He couldn’t find the words
to pray. He could only sing.
Concord Baptist Church
pastor Ronel Mesidor had left his Port-au-Prince office at Compassion
International, a Christian child advocacy ministry, at 4:30 p.m. Jan. 12 to
drive to his home in nearby Carrefour. Before he was halfway there, a 7.0
magnitude earthquake that has claimed the lives of more than 150,000 people
Dusk soon settled over the
chaotic city. Shocked and grief-stricken people, crumbled buildings, crushed
cars and dead bodies made streets impassable, so Mesidor continued home on
Feeling his way through the
darkness and devastation, the Haitian Baptist pastor sang every song that came
to mind as he walked throughout the night. It was the longest night of his
life, he said.
Unable to reach anyone
“First, I tried to call my family on my cell phone,” Mesidor said in Creole
through a translator. “
It was difficult because communication was down. I also
tried to call the church, but I couldn’t reach anyone.”
It was the next morning
before Mesidor arrived at his church in Carrefour, a Port-au-Prince suburb
about 12 miles south of the capital. He heaved a sigh of relief when he found
his wife, Manise, there and unhurt. He soon learned his five children were OK
as well. Miraculously, the church and his house, located on the same block,
But the earthquake has taken
its toll on the 250-member Concord congregation. Eight church members died as a
result of the disaster, leaving four children as orphans. In addition, 100
members suffered broken bones, 130 homes were destroyed and 45 damaged.
People who had lost their
homes soon began arriving at the church — they had nowhere else to go. Manise, a
nurse, turned the Mesidor home into a clinic to care for the injured. When
space ran out, the pastor opened the church.
Alive for a reason
“I think God left us alive for a special reason,” Mesidor said. “Because these
people need someone to take care of them.”
Carrefour is known as a
dangerous place to live because of gang violence and other crime. Plus, nearly
4,000 inmates escaped from a nearby prison damaged in the earthquake. But
Mesidor has noticed a change in the community since Jan. 12 — people are more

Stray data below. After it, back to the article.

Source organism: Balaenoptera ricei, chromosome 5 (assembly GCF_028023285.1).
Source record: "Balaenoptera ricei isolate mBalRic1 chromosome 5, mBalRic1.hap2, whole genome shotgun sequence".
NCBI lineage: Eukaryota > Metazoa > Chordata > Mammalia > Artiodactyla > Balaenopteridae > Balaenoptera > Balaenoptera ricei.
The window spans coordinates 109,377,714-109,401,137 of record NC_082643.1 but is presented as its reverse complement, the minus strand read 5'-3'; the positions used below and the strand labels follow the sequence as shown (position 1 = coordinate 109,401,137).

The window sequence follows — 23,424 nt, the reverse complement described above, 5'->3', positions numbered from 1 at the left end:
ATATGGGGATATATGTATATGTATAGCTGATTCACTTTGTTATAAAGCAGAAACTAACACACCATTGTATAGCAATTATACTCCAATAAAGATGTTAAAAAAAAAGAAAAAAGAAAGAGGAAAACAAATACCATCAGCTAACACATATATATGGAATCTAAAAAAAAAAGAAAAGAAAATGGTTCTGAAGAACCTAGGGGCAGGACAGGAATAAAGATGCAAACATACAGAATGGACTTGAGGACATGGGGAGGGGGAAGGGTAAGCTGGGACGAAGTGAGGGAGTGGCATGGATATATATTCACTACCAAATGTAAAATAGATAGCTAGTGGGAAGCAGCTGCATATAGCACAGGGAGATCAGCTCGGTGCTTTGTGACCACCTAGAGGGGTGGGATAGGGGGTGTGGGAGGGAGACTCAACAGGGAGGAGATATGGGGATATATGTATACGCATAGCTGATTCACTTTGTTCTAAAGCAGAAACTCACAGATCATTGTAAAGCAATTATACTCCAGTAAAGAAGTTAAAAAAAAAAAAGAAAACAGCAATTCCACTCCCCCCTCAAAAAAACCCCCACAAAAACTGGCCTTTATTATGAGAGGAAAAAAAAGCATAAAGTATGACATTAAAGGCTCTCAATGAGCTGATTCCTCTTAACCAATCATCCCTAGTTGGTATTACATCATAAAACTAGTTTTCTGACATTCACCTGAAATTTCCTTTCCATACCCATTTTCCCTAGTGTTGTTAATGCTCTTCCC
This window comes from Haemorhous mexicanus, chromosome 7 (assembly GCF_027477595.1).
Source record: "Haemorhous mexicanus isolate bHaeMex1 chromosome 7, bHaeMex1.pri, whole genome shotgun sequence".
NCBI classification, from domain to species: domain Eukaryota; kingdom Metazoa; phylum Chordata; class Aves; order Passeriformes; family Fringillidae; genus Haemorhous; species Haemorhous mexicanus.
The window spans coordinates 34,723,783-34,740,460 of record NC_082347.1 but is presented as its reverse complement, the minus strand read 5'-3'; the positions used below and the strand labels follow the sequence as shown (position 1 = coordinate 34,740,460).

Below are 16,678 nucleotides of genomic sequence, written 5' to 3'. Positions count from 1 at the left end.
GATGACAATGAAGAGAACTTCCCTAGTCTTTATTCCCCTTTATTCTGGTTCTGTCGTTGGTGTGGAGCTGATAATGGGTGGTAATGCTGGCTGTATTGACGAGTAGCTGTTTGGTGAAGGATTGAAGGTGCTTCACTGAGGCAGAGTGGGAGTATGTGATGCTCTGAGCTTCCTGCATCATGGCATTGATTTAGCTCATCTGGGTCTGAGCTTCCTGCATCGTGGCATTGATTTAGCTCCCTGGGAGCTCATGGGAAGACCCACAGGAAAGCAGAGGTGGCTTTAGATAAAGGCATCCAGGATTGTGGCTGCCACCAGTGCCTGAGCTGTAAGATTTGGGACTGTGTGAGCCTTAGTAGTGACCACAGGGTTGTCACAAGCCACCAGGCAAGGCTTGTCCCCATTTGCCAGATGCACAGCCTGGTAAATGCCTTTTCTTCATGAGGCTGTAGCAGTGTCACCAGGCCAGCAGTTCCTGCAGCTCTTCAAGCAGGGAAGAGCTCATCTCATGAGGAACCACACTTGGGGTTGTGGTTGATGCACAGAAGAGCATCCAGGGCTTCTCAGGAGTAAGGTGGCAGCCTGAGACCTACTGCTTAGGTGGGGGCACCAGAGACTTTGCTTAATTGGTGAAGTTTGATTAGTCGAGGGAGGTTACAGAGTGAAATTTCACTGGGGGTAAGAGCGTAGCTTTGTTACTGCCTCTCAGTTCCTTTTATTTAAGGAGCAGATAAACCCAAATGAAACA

subdued. Regardless, these are the people the pastor is dedicated to serving.
“I still believe we should
show them the love of Christ,” he says. “Once they understand who God is, they
will know how to love others. This is why the church is here.”
Haitians helping each other
People continue flocking to the church in search of medical care, food and a
word of encouragement. It has become a hub of grass-roots relief activity. One
of the pastor’s friends with medical experience is treating people in the makeshift
clinic set up in the sanctuary. Manise helps prepare food for all the workers.
And church members help clear rubble around the building.
Relief has started to arrive
from other sources, too. Dominican Baptist and Southern Baptist assessment
teams have visited the church and delivered supplies.
International Mission Board
missionary Dawn Goodwin, who has worked with Mesidor, says the church is being
used as a distribution center for supplies sent by Dominican Baptists. It is
one of several churches the Dominican Baptist Convention is assisting following
“He’s extremely organized,” says Goodwin of Mesidor. “On his own, he sent
people out to seek information from all these other churches” in and beyond the
epicenter — such as damage to churches, church members’ homes, injuries and
“He’s a young,
up-and-coming leader in the convention (Baptist Convention of Haiti),” Goodwin
continues. “He goes out of his way (to help), not just for his own church. …
He’s very self-sacrificing.”
The Mesidors have 12
additional people living in their home now, including four children they’ve
taken in. Three are orphans of deceased church members. And 20 people are
sleeping inside the church, 40 on the church grounds and others in the Mesidors’
car or on their porch.
But they all have a place to call home. Each night,
Mesidor leads a small worship service.
“Every night we meet
together and tell jokes,” Mesidor says, to find comfort and relieve stress.
“And after that, we pray and sing together.”
Mesidor believes good can
come from this tragic earthquake. More than anything, he prays that Haitians
will find hope in God.